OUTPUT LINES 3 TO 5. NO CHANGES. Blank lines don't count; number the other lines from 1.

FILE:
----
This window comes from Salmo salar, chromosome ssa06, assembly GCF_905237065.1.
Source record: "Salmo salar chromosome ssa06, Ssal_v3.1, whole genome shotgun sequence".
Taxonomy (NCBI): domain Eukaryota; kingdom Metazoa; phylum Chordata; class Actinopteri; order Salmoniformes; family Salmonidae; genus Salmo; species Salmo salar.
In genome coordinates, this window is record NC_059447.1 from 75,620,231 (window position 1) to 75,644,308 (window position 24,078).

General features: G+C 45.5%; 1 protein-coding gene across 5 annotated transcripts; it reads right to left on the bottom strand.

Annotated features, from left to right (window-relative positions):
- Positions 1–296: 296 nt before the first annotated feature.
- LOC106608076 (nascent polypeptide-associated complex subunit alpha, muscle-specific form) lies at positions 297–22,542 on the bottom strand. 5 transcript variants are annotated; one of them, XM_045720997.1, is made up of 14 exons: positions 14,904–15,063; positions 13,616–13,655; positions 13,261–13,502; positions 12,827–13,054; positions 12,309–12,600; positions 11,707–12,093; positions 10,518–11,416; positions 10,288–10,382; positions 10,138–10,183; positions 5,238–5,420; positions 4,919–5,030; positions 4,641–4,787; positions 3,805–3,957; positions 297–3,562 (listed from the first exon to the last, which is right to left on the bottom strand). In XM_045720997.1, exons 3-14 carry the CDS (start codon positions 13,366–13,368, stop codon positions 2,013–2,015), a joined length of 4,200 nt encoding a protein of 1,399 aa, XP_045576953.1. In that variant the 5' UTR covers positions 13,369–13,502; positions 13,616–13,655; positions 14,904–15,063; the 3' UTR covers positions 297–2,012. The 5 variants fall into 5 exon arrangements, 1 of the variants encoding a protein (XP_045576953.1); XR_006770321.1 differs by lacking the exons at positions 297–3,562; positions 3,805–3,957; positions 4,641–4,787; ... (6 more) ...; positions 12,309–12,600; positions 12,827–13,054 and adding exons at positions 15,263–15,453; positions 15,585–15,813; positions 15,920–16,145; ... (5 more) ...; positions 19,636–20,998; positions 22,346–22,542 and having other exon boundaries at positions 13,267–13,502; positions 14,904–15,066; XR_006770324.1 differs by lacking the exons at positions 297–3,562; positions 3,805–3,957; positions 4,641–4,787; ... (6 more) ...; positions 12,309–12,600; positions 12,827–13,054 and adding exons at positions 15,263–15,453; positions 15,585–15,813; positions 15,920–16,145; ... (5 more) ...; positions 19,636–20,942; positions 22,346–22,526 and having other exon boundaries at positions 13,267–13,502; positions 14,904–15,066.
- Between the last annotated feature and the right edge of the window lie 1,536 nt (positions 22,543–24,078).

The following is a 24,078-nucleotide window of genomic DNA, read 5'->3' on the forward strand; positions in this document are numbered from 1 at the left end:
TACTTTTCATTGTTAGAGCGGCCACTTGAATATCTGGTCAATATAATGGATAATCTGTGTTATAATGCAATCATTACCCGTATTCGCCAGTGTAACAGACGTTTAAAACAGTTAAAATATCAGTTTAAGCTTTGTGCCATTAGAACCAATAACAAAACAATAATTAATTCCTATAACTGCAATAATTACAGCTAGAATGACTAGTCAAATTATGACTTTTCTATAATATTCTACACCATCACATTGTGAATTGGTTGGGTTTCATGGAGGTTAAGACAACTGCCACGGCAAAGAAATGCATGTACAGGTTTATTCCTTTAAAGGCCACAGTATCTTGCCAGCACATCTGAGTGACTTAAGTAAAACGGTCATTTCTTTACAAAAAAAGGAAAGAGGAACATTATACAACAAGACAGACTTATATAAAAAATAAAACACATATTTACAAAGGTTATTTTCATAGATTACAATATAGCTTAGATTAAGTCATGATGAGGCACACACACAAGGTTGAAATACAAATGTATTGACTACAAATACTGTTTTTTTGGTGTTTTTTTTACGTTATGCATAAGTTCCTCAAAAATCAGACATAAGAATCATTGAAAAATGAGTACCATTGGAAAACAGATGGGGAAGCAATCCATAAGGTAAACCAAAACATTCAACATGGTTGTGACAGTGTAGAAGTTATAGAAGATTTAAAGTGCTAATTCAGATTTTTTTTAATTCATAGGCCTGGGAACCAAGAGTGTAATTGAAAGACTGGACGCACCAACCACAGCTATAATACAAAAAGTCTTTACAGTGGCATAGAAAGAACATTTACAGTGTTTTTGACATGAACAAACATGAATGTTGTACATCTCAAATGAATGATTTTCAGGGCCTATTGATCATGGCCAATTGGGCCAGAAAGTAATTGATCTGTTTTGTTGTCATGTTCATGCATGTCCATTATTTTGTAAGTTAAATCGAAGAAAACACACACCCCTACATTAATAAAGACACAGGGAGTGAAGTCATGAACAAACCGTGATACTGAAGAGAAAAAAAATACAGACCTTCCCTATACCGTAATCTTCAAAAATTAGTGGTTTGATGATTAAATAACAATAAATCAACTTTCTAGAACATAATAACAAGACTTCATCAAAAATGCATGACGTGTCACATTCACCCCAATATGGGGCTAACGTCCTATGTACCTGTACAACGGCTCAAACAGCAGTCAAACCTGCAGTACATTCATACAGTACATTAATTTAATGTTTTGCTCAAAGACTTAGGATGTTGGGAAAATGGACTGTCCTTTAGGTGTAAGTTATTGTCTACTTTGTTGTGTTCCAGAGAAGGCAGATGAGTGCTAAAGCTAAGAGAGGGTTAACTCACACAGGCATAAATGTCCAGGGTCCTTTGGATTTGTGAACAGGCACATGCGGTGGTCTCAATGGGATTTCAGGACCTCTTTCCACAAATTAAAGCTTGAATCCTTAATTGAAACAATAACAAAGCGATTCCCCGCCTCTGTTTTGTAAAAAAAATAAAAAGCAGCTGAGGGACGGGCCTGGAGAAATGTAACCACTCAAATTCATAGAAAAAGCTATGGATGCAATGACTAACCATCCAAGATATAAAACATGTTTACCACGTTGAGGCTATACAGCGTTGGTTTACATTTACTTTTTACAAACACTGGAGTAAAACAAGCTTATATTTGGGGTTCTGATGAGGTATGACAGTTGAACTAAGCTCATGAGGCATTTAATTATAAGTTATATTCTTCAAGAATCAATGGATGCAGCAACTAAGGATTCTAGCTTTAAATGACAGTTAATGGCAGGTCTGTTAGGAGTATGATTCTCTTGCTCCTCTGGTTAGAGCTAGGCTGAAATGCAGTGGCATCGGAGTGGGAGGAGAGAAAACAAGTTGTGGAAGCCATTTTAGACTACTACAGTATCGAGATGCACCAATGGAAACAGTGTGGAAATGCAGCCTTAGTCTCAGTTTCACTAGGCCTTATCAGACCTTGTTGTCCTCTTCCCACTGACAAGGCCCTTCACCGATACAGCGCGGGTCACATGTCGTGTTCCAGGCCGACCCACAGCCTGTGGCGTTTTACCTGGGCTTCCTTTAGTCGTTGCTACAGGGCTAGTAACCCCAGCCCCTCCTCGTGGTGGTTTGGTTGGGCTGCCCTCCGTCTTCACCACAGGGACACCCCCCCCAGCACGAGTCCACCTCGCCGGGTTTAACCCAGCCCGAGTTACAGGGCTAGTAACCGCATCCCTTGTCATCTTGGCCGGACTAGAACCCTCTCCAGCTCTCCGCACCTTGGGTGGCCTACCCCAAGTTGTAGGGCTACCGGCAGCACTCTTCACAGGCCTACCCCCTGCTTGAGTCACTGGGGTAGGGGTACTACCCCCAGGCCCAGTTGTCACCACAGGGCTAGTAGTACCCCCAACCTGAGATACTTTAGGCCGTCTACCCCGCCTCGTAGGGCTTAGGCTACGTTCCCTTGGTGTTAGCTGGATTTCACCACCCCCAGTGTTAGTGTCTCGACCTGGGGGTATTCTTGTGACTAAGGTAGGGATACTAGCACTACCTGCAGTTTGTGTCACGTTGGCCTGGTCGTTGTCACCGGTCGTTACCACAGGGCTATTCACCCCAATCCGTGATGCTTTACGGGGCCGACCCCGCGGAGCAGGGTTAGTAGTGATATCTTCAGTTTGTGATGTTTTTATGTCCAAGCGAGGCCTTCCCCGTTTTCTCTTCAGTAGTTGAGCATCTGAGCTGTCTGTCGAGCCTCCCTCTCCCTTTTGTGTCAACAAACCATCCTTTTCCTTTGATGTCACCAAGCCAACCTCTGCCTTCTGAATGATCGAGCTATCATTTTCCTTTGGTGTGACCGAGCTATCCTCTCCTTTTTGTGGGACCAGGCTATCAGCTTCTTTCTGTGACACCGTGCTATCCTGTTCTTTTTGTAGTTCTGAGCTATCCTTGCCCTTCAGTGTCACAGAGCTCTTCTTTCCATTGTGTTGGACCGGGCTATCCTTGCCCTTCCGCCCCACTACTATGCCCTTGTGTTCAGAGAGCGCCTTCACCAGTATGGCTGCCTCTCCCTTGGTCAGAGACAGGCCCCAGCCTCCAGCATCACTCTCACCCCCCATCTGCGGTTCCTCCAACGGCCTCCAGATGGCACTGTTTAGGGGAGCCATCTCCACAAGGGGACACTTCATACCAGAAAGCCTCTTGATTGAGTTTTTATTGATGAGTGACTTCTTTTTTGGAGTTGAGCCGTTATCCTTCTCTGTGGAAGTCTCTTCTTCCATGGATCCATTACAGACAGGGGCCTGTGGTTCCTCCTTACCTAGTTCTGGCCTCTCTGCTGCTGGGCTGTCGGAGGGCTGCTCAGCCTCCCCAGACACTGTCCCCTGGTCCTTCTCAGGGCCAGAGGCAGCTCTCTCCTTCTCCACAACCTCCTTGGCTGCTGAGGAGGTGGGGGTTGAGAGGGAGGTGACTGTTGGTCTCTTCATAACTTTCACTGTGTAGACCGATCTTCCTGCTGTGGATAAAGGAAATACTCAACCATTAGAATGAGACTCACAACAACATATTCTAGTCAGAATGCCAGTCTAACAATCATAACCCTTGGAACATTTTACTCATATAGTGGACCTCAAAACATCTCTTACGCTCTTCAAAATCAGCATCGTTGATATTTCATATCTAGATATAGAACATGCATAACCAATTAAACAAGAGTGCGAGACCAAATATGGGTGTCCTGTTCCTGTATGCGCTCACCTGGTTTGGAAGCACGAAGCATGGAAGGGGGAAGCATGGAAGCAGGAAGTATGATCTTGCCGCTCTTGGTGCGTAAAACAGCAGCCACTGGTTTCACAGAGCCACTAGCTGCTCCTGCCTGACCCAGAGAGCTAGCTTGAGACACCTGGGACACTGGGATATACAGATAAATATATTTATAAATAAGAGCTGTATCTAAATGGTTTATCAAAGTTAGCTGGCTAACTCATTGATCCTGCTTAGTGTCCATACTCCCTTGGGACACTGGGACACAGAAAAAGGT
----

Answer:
Taxonomy (NCBI): domain Eukaryota; kingdom Metazoa; phylum Chordata; class Actinopteri; order Salmoniformes; family Salmonidae; genus Salmo; species Salmo salar.
In genome coordinates, this window is record NC_059447.1 from 75,620,231 (window position 1) to 75,644,308 (window position 24,078).

General features: G+C 45.5%; 1 protein-coding gene across 5 annotated transcripts; it reads right to left on the bottom strand.